When he does, Moscow will be exempted from the 1974 Jackson-Vanik Amendment, which imposed trade restrictions on the Soviet Union for its policy of limiting Jewish emigration. The restrictions have been waived for nearly two decades, but remained on the books as a symbol of U.S. objections to Russia’s human rights record.
Citing the weak U.S. economy, the White House had pushed Congress to lift the restrictions and grant Permanent Normal Trade Relations (PNTR) status to Russia, the world’s seventh largest economy.
The move allows the United States to take full advantage of Moscow’s August entry into the World Trade Organization, which China and Europe have already benefited from.
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The US Senate on Thursday passed the Magnitsky Act, which targets Russian officials deemed by Washington to have violated human rights, along with a landmark trade bill with Russia.
The Senate voted 92 to 4 to approve the legislation, which would simultaneously repeal the Cold War-era Jackson-Vanick restrictions on trade with Russia, establish normalized bilateral trade relations with Moscow, and introduce visa bans and asset freezes on Russian officials considered by the White House to be guilty of human rights violations.
The decision to link the rights legislation to the trade bill has angered Russia, which has promised retaliatory measures aimed at the United States.
There was little suspense to the fate of the bill in the Senate. It was widely expected to pass, and it will now go to US President Barack Obama to be signed into law.
In the lead-up to Thursday’s vote, however, there was a question about whether provisions targeting Russian officials would be extended to every country in the world. The US House of Representatives’ version of the bill focused exclusively on Russia, while the Senate version called for purportedly corrupt officials in other countries to be punished as well.
The Senate ultimately agreed to the language in the House bill and focus just on Russia.
“This bill may only apply to Russia, but it sets a standard that should be applied globally,” Sen. Benjamin Cardin, the author of the Magnitsky Act, said in a statement ahead of the vote. “I encourage other nations to follow our lead.”
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The U.S. Senate is scheduled to vote later on December 6 on legislation that would end Cold War-era restrictions on trade with Russia and Moldova but also impose sanctions on alleged human rights violators in Russia.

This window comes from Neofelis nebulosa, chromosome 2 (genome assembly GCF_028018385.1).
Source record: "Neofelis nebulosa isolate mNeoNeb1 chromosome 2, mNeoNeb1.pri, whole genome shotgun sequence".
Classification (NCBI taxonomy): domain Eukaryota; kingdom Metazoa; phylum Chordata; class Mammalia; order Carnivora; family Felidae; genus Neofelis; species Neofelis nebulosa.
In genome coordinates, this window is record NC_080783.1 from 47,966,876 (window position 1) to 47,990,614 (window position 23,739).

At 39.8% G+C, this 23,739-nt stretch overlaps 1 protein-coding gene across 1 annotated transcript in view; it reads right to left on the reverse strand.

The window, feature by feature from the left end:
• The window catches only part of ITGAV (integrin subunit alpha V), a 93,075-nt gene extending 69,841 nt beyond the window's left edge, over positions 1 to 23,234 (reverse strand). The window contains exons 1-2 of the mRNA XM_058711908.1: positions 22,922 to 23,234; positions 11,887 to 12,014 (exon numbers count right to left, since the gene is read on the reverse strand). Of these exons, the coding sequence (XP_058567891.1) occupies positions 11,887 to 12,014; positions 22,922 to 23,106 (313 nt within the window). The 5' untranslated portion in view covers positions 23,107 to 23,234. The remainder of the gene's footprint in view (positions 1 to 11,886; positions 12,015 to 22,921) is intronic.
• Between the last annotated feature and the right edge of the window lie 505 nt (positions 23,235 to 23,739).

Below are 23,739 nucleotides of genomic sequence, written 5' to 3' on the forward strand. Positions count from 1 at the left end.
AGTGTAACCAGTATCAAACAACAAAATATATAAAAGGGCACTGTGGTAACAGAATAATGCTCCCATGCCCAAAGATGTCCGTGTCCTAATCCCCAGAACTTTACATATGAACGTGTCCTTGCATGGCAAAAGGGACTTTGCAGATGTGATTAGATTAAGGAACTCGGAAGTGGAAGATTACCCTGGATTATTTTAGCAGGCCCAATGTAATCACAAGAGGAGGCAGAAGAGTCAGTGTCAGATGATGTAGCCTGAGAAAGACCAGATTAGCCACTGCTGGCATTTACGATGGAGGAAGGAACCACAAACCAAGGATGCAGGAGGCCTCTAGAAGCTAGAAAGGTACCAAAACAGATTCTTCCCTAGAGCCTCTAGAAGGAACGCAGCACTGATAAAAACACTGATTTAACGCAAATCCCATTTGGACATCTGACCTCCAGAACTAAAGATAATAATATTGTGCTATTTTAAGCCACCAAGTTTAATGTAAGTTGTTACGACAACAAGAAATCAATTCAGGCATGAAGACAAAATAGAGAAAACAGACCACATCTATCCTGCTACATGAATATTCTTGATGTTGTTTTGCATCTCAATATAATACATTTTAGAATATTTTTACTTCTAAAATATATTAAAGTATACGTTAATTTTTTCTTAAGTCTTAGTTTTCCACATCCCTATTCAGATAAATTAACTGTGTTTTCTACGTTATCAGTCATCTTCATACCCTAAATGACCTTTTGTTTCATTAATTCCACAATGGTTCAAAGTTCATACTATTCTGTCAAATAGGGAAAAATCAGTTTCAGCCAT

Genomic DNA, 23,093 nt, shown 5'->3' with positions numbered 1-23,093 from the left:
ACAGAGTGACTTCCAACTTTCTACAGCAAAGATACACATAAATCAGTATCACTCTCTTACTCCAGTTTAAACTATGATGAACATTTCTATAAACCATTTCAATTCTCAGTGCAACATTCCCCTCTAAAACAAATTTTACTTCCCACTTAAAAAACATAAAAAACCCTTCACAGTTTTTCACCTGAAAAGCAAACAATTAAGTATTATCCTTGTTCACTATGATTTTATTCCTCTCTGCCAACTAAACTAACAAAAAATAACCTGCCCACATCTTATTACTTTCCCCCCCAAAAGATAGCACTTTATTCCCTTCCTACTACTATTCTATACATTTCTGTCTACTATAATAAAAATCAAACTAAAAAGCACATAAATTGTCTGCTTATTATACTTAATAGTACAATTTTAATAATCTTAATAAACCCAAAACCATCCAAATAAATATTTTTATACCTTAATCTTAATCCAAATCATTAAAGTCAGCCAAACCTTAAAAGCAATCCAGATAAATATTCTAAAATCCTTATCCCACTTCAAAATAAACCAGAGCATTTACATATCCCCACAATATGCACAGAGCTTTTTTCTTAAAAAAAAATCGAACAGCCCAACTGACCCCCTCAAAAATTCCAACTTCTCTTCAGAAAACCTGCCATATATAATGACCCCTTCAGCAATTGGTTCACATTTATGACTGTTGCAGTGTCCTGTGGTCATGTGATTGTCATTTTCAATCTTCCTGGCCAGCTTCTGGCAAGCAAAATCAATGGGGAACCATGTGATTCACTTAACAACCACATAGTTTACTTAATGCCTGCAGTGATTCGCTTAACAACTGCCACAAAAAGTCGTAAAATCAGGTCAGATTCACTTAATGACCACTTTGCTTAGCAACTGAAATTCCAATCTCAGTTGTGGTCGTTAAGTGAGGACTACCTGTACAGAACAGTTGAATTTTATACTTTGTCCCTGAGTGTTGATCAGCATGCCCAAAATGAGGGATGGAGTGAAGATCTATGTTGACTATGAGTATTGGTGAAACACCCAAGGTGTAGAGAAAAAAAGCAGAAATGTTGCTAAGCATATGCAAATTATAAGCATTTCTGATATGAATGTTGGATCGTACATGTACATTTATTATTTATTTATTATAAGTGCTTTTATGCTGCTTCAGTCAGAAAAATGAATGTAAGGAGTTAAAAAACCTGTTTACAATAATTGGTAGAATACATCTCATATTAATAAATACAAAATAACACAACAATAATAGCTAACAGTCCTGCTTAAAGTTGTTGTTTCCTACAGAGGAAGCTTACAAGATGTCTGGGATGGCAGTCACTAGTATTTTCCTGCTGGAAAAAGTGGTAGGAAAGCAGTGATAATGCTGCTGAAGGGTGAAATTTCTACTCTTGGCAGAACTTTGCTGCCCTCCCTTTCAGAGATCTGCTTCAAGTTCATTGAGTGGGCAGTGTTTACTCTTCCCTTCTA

Last month, the House of Representatives approved the legislation, which grants “permanent normal trade relations” to Moscow. That would allow U.S. companies to take advantage of the benefits from Russia’s entry into the World Trade Organization in August.
But the legislation also requires the United States to freeze assets and deny visas to Russian officials implicated in the death of anticorruption lawyer Sergei Magnitsky and in other perceived gross violations of human rights.
Magnitsky died in torturous prison conditions in 2009 after exposing a massive fraud scheme.
On the eve of the vote, senators debated the bill.
Many argued that passage of the Magnitsky Act would provide the United States with a powerful tool to advance human rights in Russia.
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The Senate is set to endorse legislation that both normalizes trade with Russia and highlights the discord between the two countries over human rights issues.
The vote Thursday to establish permanent normal trade relations with Russia will bring considerable relief to U.S. exporters and investors anxious about losing shares of Russia’s growing market to European and Chinese competitors. It also could bring retaliation from Moscow over a provision that sanctions Russian officials who allegedly commit human rights violations.